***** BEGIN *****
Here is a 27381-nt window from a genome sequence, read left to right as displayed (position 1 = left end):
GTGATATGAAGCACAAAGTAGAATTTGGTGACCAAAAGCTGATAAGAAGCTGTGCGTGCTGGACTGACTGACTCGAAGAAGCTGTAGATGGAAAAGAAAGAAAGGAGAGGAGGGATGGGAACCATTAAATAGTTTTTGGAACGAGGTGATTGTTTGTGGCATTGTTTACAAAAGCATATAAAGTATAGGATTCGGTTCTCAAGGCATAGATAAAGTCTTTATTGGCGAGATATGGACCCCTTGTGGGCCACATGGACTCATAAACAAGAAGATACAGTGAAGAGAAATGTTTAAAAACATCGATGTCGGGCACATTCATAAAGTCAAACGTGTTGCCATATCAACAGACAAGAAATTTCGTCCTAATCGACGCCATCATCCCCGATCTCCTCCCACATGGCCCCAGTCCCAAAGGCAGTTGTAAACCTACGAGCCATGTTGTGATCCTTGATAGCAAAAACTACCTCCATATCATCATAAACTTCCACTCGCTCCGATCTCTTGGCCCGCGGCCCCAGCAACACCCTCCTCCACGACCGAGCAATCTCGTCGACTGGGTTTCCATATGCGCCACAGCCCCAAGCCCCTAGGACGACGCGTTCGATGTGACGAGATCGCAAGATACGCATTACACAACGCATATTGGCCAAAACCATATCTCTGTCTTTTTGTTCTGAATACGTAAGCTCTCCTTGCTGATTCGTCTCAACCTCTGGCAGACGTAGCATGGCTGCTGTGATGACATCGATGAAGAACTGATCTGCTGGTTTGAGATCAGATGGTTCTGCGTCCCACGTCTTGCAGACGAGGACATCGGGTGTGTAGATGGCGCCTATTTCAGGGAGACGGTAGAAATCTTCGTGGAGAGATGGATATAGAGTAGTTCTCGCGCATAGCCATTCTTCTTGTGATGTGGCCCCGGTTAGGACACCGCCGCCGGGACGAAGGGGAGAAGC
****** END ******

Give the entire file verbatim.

Here is a 27381-nt window from a genome sequence, read left to right as displayed (position 1 = left end):
GTGATATGAAGCACAAAGTAGAATTTGGTGACCAAAAGCTGATAAGAAGCTGTGCGTGCTGGACTGACTGACTCGAAGAAGCTGTAGATGGAAAAGAAAGAAAGGAGAGGAGGGATGGGAACCATTAAATAGTTTTTGGAACGAGGTGATTGTTTGTGGCATTGTTTACAAAAGCATATAAAGTATAGGATTCGGTTCTCAAGGCATAGATAAAGTCTTTATTGGCGAGATATGGACCCCTTGTGGGCCACATGGACTCATAAACAAGAAGATACAGTGAAGAGAAATGTTTAAAAACATCGATGTCGGGCACATTCATAAAGTCAAACGTGTTGCCATATCAACAGACAAGAAATTTCGTCCTAATCGACGCCATCATCCCCGATCTCCTCCCACATGGCCCCAGTCCCAAAGGCAGTTGTAAACCTACGAGCCATGTTGTGATCCTTGATAGCAAAAACTACCTCCATATCATCATAAACTTCCACTCGCTCCGATCTCTTGGCCCGCGGCCCCAGCAACACCCTCCTCCACGACCGAGCAATCTCGTCGACTGGGTTTCCATATGCGCCACAGCCCCAAGCCCCTAGGACGACGCGTTCGATGTGACGAGATCGCAAGATACGCATTACACAACGCATATTGGCCAAAACCATATCTCTGTCTTTTTGTTCTGAATACGTAAGCTCTCCTTGCTGATTCGTCTCAACCTCTGGCAGACGTAGCATGGCTGCTGTGATGACATCGATGAAGAACTGATCTGCTGGTTTGAGATCAGATGGTTCTGCGTCCCACGTCTTGCAGACGAGGACATCGGGTGTGTAGATGGCGCCTATTTCAGGGAGACGGTAGAAATCTTCGTGGAGAGATGGATATAGAGTAGTTCTCGCGCATAGCCATTCTTCTTGTGATGTGGCCCCGGTTAGGACACCGCCGCCGGGACGAAGGGGAGAAGC